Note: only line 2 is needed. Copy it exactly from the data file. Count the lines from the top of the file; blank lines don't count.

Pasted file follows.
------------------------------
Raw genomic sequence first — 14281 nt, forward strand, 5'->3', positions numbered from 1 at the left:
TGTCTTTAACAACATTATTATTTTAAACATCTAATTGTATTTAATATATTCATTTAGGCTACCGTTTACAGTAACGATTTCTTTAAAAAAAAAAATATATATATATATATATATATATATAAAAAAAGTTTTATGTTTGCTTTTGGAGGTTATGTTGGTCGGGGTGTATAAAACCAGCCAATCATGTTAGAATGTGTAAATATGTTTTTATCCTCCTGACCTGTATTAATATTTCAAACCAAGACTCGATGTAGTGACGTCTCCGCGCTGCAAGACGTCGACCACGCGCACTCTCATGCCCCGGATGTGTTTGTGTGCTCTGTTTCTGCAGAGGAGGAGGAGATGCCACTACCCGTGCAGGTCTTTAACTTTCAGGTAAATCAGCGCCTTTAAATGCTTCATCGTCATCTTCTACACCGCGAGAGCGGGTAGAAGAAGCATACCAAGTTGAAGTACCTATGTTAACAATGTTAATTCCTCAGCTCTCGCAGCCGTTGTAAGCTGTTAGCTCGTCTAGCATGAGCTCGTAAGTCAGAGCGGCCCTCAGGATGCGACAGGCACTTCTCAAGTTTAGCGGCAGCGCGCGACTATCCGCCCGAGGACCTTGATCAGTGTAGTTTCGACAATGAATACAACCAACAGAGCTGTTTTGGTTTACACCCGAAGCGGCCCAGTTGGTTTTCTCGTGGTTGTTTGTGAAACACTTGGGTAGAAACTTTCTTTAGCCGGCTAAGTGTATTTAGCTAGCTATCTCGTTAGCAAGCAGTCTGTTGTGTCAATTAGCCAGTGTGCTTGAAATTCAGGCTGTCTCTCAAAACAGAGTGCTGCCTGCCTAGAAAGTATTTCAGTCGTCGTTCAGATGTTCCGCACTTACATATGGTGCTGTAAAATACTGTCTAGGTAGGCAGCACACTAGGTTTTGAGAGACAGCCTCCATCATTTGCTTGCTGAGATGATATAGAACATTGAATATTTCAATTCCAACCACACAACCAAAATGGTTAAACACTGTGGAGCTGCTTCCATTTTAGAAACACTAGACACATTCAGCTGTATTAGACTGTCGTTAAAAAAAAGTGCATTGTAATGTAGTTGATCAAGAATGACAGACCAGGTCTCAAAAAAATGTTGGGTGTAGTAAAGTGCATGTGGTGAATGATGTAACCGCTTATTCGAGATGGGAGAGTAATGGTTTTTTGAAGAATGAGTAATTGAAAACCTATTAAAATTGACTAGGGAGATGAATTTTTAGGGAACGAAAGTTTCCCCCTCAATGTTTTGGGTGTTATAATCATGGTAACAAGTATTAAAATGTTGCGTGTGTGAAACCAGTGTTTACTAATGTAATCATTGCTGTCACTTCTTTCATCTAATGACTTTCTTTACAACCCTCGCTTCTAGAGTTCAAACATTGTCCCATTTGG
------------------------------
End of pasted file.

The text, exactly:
TGTCTTTAACAACATTATTATTTTAAACATCTAATTGTATTTAATATATTCATTTAGGCTACCGTTTACAGTAACGATTTCTTTAAAAAAAAAAATATATATATATATATATATATATATAAAAAAAGTTTTATGTTTGCTTTTGGAGGTTATGTTGGTCGGGGTGTATAAAACCAGCCAATCATGTTAGAATGTGTAAATATGTTTTTATCCTCCTGACCTGTATTAATATTTCAAACCAAGACTCGATGTAGTGACGTCTCCGCGCTGCAAGACGTCGACCACGCGCACTCTCATGCCCCGGATGTGTTTGTGTGCTCTGTTTCTGCAGAGGAGGAGGAGATGCCACTACCCGTGCAGGTCTTTAACTTTCAGGTAAATCAGCGCCTTTAAATGCTTCATCGTCATCTTCTACACCGCGAGAGCGGGTAGAAGAAGCATACCAAGTTGAAGTACCTATGTTAACAATGTTAATTCCTCAGCTCTCGCAGCCGTTGTAAGCTGTTAGCTCGTCTAGCATGAGCTCGTAAGTCAGAGCGGCCCTCAGGATGCGACAGGCACTTCTCAAGTTTAGCGGCAGCGCGCGACTATCCGCCCGAGGACCTTGATCAGTGTAGTTTCGACAATGAATACAACCAACAGAGCTGTTTTGGTTTACACCCGAAGCGGCCCAGTTGGTTTTCTCGTGGTTGTTTGTGAAACACTTGGGTAGAAACTTTCTTTAGCCGGCTAAGTGTATTTAGCTAGCTATCTCGTTAGCAAGCAGTCTGTTGTGTCAATTAGCCAGTGTGCTTGAAATTCAGGCTGTCTCTCAAAACAGAGTGCTGCCTGCCTAGAAAGTATTTCAGTCGTCGTTCAGATGTTCCGCACTTACATATGGTGCTGTAAAATACTGTCTAGGTAGGCAGCACACTAGGTTTTGAGAGACAGCCTCCATCATTTGCTTGCTGAGATGATATAGAACATTGAATATTTCAATTCCAACCACACAACCAAAATGGTTAAACACTGTGGAGCTGCTTCCATTTTAGAAACACTAGACACATTCAGCTGTATTAGACTGTCGTTAAAAAAAAGTGCATTGTAATGTAGTTGATCAAGAATGACAGACCAGGTCTCAAAAAAATGTTGGGTGTAGTAAAGTGCATGTGGTGAATGATGTAACCGCTTATTCGAGATGGGAGAGTAATGGTTTTTTGAAGAATGAGTAATTGAAAACCTATTAAAATTGACTAGGGAGATGAATTTTTAGGGAACGAAAGTTTCCCCCTCAATGTTTTGGGTGTTATAATCATGGTAACAAGTATTAAAATGTTGCGTGTGTGAAACCAGTGTTTACTAATGTAATCATTGCTGTCACTTCTTTCATCTAATGACTTTCTTTACAACCCTCGCTTCTAGAGTTCAAACATTGTCCCATTTGG